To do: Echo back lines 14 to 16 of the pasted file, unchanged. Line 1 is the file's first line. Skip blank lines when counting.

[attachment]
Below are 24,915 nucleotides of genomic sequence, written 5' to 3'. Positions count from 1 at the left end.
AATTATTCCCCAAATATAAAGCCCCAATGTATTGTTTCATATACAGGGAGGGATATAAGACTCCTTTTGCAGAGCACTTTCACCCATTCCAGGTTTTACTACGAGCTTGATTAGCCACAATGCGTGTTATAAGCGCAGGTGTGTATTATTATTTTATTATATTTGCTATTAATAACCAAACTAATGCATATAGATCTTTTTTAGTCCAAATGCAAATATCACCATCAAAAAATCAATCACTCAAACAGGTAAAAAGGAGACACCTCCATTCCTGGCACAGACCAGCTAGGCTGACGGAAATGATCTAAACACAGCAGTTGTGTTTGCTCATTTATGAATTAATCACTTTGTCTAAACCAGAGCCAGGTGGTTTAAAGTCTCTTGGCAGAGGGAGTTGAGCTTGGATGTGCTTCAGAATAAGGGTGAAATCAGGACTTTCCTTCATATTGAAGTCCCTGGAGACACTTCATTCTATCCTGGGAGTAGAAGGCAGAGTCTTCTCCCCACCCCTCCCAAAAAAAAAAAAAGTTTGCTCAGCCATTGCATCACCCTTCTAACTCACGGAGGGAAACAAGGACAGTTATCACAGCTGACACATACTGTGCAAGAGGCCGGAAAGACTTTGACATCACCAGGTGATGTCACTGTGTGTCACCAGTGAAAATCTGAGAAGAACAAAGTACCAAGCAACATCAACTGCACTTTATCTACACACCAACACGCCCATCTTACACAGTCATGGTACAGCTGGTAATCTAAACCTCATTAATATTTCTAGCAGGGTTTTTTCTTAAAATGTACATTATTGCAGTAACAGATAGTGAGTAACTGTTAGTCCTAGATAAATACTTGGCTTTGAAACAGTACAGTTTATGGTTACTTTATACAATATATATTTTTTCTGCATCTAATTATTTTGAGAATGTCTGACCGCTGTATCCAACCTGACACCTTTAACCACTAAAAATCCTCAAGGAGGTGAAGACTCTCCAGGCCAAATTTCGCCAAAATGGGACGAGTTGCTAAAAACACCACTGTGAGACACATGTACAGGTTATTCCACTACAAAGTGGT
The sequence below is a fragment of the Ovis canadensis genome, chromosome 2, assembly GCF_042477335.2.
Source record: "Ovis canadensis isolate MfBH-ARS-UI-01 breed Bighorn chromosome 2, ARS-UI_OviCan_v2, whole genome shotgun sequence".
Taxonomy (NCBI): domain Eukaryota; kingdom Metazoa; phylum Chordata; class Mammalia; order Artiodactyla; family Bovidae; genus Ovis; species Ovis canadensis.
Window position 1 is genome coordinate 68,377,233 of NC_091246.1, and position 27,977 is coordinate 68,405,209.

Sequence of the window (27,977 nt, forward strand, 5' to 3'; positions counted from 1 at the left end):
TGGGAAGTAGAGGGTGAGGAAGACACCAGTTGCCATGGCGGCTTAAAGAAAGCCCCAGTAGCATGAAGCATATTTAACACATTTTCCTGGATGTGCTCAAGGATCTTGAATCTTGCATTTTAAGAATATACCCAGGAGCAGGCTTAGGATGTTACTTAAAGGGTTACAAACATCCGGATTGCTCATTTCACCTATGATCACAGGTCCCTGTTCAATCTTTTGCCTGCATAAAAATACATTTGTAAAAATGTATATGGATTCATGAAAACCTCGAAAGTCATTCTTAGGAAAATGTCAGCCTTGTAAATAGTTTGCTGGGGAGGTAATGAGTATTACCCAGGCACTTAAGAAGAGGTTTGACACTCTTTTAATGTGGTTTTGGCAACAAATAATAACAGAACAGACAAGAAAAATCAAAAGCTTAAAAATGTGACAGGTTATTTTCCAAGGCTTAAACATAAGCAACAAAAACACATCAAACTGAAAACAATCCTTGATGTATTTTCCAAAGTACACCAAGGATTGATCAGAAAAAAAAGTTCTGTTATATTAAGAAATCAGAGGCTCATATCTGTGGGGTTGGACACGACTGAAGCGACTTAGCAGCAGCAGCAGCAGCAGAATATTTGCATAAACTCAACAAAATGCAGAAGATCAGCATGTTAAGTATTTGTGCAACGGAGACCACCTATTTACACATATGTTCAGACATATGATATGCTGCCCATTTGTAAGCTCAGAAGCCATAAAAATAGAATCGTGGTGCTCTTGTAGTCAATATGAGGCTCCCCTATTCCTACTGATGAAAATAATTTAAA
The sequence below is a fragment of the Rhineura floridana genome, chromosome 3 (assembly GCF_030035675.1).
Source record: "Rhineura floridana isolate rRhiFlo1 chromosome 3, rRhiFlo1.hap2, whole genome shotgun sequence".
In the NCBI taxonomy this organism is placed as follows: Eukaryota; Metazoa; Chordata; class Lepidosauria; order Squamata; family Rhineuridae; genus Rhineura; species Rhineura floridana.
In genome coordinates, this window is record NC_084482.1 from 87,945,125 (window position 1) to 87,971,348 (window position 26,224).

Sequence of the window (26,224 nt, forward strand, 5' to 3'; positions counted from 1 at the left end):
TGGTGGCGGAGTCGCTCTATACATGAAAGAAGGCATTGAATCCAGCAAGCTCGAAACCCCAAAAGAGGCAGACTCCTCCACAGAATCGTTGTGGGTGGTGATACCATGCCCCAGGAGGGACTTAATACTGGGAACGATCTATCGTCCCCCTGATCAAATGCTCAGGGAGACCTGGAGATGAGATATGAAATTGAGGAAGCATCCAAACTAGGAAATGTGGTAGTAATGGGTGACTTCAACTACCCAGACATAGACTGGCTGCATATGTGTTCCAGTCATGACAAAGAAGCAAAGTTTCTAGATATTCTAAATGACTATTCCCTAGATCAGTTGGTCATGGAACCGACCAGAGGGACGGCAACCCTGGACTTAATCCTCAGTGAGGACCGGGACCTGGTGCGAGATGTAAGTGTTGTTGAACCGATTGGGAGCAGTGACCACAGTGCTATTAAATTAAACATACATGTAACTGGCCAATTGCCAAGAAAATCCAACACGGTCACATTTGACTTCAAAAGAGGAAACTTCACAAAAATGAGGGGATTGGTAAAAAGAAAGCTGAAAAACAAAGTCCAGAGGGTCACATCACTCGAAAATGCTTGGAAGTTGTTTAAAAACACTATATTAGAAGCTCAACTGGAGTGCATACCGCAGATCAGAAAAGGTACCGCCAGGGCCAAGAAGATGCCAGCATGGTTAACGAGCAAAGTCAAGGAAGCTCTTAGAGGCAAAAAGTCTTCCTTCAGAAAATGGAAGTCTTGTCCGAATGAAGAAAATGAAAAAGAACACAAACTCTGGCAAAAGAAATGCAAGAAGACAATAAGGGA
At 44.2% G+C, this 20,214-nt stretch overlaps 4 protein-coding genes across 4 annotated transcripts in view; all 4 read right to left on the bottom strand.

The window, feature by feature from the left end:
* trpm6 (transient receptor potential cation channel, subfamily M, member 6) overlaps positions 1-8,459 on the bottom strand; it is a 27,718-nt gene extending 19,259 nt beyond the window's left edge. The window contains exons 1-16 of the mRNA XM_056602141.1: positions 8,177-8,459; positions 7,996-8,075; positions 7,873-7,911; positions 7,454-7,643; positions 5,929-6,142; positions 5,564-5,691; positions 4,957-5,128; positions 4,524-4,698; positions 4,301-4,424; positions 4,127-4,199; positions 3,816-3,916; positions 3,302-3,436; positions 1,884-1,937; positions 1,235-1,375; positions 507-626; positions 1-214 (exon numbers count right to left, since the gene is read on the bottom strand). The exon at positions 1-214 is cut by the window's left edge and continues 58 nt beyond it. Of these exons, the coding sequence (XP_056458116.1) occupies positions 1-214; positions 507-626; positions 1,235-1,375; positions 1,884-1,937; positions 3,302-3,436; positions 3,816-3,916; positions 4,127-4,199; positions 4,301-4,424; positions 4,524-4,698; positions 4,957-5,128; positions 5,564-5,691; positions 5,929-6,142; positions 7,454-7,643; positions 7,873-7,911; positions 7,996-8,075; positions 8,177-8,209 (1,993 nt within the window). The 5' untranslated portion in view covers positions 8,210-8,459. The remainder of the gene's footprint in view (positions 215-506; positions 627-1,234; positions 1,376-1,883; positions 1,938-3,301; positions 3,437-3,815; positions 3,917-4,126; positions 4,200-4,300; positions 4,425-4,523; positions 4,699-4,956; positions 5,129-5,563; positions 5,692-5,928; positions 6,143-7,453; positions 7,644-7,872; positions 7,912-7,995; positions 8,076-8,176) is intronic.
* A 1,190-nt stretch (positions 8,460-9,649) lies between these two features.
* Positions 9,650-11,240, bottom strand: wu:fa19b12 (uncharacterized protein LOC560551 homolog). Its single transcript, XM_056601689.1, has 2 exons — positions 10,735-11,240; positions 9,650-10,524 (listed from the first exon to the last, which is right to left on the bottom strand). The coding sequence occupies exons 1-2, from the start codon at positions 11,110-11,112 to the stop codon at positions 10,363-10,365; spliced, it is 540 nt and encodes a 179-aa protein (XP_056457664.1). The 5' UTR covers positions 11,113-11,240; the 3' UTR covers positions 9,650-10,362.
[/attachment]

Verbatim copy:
TGGTGGCGGAGTCGCTCTATACATGAAAGAAGGCATTGAATCCAGCAAGCTCGAAACCCCAAAAGAGGCAGACTCCTCCACAGAATCGTTGTGGGTGGTGATACCATGCCCCAGGAGGGACTTAATACTGGGAACGATCTATCGTCCCCCTGATCAAATGCTCAGGGAGACCTGGAGATGAGATATGAAATTGAGGAAGCATCCAAACTAGGAAATGTGGTAGTAATGGGTGACTTCAACTACCCAGACATAGACTGGCTGCATATGTGTTCCAGTCATGACAAAGAAGCAAAGTTTCTAGATATTCTAAATGACTATTCCCTAGATCAGTTGGTCATGGAACCGACCAGAGGGACGGCAACCCTGGACTTAATCCTCAGTGAGGACCGGGACCTGGTGCGAGATGTAAGTGTTGTTGAACCGATTGGGAGCAGTGACCACAGTGCTATTAAATTAAACATACATGTAACTGGCCAATTGCCAAGAAAATCCAACACGGTCACATTTGACTTCAAAAGAGGAAACTTCACAAAAATGAGGGGATTGGTAAAAAGAAAGCTGAAAAACAAAGTCCAGAGGGTCACATCACTCGAAAATGCTTGGAAGTTGTTTAAAAACACTATATTAGAAGCTCAACTGGAGTGCATACCGCAGATCAGAAAAGGTACCGCCAGGGCCAAGAAGATGCCAGCATGGTTAACGAGCAAAGTCAAGGAAGCTCTTAGAGGCAAAAAGTCTTCCTTCAGAAAATGGAAGTCTTGTCCGAATGAAGAAAATGAAAAAGAACACAAACTCTGGCAAAAGAAATGCAAGAAGACAATAAGGGA
At 44.2% G+C, this 20,214-nt stretch overlaps 4 protein-coding genes across 4 annotated transcripts in view; all 4 read right to left on the bottom strand.

The window, feature by feature from the left end: